$$P<\pi d$$
is a known fact. e.g. see the book Convex figures by Jaglom, I. M.; Boltjanskiĭ and V. G. (MathSciNet http://www.ams.org/mathscinet-getitem?mr=123962, i don't know if it always work of if you need access to the MathSciNet database) is exercise 7.17 and the solution is in the appendix.

It is not a difficult proof, but it isn't elementary as I hoped...
Nyarly
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Nyarly wrote:The perimeter of the Reuleaux triangle (and every Reuleaux polygon) is $$\pi D$$, in fact it is made of three circular arc of radius $$D$$ and subtended angle $$\pi/3$$. Then
$$P=3\left(\frac{\pi}{3} D\right).$$

Sorry, my $$D$$ in that post is different from my $$d$$, which I failed to elaborate. $$D$$ is the diameter of the circle that circumscribes the Reuleaux, and that is (correct me if I'm wrong) $$\sqrt{3}d$$ So when written in terms of the original diameter, I also get $$\pi d$$

I think this picture tells the story pretty well. The red line is the diameter of some shape we want to draw. The black region is the locus of points that can be drawn without creating new chords longer than the diameter (excluding the original circle, which is left blue because MS paint wasn't cooperating). When you choose point C and maximize perimeter by tracing the outer edge of the remaining available points, you get a Reuleaux triangle. You can also see by symmetry that no chosen points between C and the original circle will ever increase the perimeter beyond that of the two situational extrema (which both gave pi D).

Interesting that we've just brought up the similarity of all Reuleaux n-gons in having perimeters $$\pi d$$. When you start looking at this subset of polygons, radius becomes a player again (since it's easy to define the radius of a Reuleaux n-gon).
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Chris Park
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Chris Park wrote:Interesting that we've just brought up the similarity of all Reuleaux n-gons in having perimeters $$\pi d$$. When you start looking at this subset of polygons, radius becomes a player again (since it's easy to define the radius of a Reuleaux n-gon).

Sorry, how do you define it? It's not so clear to me....
Nyarly
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(Nine months later) -- you can define it as the distance from the center to a vertex!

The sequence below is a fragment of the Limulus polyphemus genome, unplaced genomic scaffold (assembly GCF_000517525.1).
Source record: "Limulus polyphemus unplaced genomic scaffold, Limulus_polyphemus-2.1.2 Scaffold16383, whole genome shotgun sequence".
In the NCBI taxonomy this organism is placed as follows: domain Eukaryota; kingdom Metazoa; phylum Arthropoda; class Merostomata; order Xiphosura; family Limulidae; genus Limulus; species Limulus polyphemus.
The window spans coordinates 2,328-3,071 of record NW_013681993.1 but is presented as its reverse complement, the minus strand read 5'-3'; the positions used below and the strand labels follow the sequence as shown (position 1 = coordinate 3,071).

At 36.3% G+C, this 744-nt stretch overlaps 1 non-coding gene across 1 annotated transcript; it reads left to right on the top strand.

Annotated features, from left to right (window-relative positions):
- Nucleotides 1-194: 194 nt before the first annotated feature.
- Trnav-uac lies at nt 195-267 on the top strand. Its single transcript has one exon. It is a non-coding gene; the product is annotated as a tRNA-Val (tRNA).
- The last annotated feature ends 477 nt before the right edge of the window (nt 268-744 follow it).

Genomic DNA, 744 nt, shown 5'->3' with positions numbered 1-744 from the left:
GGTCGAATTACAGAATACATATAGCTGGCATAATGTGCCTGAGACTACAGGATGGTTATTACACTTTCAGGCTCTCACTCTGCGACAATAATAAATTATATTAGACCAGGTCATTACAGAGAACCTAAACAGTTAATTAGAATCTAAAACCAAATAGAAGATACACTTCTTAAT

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Radius can also be generalized as the largest distance from the centroid of a figure to the outside of a figure. This actually wouldn't always work out to be half of the diameter, but it does in the case of a circle. This generalization of the radius is already used often for cyclic shapes and known as the circumradius. Since both radius and diameter can be generalized to other shapes, I think it is important to consider which is more important to the circle. The answer there is clear--the radius is the defining characteristic of a circle, or of any hypersphere in general. The circle is the only 2D figure with constant radius (or in general the n-sphere is the only n-dimensional figure with constant radius), but constant diameter is not sufficient to define the circle (or the n-sphere).

There are other reasons that the radius is more important than the diameter; it is used all the time in trigonometry, and the natural unit of angle measure is based on it. It's also used in calculus, for example, integrating with respect to radius. Diameter rarely shows up in mathematics, while radius is everywhere. Even formulas using π, the diameter-based constant, are always written in terms of radius.

Reulaux n-gons, show why diameter is not as fundamental as radius because they have a constant diameter yet are not circles. This is a win for the definition of tau over the definition of pi. They also provide a win for pi since the perimeter of a Reulaux n-gon is πd. However, it should be noted that a Reulaux n-gon is constructed from n intersecting circles, where the radius of the circles becomes the width of the n-gon, and each side of the n-gon is formed from 1/(2n) of one of these circles. That, of course means the perimeter of the n-gon will be τrn*1/(2n)=τ/2r=πr.
τ>π
1=0